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stream 1 and associated packets. Stream 1 is reserved for a TLS stream 1 and associated packets. Stream 1 is reserved for a TLS
connection. This is a complete TLS connection as it would appear connection. This is a complete TLS connection as it would appear
when layered over TCP; the only difference is that QUIC provides the when layered over TCP; the only difference is that QUIC provides the
reliability and ordering that would otherwise be provided by TCP. reliability and ordering that would otherwise be provided by TCP.
At certain points during the TLS handshake, keying material is At certain points during the TLS handshake, keying material is
exported from the TLS connection for use by QUIC. This keying exported from the TLS connection for use by QUIC. This keying
material is used to derive packet protection keys. Details on how material is used to derive packet protection keys. Details on how
and when keys are derived and used are included in Section 5. and when keys are derived and used are included in Section 5.
This arrangement means that some TLS messages receive redundant
protection from both the QUIC packet protection and the TLS record
protection. These messages are limited in number; the TLS connection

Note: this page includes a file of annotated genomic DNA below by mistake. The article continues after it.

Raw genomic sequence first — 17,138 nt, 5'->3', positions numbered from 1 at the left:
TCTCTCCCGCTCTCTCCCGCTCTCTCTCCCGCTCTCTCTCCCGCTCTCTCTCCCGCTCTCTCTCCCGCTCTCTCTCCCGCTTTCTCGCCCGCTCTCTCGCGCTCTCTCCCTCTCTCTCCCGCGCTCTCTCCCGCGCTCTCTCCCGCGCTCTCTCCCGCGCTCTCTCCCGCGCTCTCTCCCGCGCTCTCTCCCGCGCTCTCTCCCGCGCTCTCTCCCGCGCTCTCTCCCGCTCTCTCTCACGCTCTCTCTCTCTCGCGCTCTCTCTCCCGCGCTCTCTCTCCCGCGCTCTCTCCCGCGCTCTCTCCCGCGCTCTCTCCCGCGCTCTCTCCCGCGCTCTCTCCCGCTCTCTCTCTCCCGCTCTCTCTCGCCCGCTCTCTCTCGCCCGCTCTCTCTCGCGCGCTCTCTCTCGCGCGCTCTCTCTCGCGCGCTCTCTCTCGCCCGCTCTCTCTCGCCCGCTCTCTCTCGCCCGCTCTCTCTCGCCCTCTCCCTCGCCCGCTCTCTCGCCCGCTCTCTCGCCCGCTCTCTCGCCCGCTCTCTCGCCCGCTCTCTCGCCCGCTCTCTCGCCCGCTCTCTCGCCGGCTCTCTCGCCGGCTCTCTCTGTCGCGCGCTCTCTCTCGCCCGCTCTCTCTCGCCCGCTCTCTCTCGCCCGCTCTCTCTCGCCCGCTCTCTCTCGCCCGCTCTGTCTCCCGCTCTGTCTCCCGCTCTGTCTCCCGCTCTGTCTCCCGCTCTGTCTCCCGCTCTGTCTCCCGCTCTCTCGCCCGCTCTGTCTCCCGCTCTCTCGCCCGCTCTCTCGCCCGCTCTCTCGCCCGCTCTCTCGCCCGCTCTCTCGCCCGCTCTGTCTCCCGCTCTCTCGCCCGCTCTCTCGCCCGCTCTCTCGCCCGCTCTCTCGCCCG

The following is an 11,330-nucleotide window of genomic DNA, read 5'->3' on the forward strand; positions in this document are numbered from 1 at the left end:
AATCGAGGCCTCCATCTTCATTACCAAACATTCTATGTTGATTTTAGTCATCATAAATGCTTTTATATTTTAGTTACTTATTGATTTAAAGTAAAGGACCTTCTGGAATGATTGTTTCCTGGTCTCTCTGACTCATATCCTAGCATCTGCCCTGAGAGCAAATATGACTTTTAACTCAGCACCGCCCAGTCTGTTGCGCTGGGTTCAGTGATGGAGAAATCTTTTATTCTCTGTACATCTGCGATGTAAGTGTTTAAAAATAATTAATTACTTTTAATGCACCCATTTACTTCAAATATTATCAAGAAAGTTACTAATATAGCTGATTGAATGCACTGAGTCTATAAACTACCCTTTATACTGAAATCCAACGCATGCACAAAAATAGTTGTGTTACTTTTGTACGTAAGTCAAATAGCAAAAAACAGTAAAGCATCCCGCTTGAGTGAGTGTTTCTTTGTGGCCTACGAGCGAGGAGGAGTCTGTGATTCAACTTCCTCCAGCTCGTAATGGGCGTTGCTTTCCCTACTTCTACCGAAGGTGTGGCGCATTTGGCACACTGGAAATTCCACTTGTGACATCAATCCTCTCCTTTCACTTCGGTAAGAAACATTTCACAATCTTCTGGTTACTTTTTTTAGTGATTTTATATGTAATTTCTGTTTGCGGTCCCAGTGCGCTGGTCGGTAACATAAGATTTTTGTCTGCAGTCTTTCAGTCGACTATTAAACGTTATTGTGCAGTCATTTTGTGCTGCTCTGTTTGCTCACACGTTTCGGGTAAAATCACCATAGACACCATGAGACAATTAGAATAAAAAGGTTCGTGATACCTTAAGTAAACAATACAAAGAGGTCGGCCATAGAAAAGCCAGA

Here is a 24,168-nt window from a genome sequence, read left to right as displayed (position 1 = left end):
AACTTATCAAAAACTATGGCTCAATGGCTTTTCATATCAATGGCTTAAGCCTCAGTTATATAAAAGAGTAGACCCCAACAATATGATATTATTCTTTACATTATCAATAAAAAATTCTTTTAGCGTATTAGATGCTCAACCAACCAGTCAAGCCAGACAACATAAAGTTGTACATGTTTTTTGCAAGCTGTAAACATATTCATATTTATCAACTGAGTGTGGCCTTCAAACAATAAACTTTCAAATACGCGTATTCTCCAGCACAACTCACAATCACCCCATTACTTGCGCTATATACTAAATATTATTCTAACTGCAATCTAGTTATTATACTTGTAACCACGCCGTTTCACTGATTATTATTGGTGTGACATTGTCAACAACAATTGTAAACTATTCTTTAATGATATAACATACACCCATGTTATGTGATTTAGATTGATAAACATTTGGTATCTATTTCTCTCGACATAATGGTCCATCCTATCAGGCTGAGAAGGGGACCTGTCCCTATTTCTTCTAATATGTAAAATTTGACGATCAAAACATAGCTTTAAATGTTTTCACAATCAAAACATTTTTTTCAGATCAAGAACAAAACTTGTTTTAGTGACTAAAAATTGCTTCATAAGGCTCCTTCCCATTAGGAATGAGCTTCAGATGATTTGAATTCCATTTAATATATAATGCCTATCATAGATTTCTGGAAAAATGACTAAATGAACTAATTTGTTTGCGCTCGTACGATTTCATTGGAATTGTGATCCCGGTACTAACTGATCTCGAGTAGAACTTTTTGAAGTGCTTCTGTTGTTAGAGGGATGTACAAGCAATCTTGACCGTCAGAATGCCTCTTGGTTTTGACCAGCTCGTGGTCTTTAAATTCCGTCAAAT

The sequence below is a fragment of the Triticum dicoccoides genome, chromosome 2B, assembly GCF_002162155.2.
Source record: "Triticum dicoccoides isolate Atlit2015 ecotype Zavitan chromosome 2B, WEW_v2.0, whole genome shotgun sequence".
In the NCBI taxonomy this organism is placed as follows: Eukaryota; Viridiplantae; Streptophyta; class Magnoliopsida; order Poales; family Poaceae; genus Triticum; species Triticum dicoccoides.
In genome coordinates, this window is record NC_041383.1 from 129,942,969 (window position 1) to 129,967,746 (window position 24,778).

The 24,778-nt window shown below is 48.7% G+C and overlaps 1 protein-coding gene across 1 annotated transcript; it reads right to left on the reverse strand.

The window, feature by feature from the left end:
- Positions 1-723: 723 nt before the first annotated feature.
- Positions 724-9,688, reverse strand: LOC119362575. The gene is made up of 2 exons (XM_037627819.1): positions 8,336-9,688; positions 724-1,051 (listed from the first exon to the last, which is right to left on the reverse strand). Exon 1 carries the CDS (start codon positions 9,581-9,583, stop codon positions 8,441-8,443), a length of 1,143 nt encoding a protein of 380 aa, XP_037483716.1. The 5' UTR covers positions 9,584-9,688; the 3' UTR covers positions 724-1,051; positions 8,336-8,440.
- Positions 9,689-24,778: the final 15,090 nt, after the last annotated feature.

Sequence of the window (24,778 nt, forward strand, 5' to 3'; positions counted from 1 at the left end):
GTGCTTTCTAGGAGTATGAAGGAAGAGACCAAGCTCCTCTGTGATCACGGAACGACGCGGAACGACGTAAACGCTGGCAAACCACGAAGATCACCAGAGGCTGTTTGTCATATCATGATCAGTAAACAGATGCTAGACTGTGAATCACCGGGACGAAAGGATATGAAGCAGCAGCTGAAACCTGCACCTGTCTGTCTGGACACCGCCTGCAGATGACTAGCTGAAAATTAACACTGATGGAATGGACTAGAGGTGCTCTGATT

is rarely needed once the handshake completes.
3.1. TLS Overview 3.1. TLS Overview
TLS provides two endpoints a way to establish a means of TLS provides two endpoints with a way to establish a means of
communication over an untrusted medium (that is, the Internet) that communication over an untrusted medium (that is, the Internet) that
ensures that messages they exchange cannot be observed, modified, or ensures that messages they exchange cannot be observed, modified, or
forged. forged.
TLS features can be separated into two basic functions: an TLS features can be separated into two basic functions: an
authenticated key exchange and record protection. QUIC primarily authenticated key exchange and record protection. QUIC primarily
uses the authenticated key exchange provided by TLS but provides its uses the authenticated key exchange provided by TLS but provides its
own packet protection. own packet protection.
The TLS authenticated key exchange occurs between two entities: The TLS authenticated key exchange occurs between two entities:
client and server. The client initiates the exchange and the server client and server. The client initiates the exchange and the server
responds. If the key exchange completes successfully, both client responds. If the key exchange completes successfully, both client
and server will agree on a secret. TLS supports both pre-shared key and server will agree on a secret. TLS supports both pre-shared key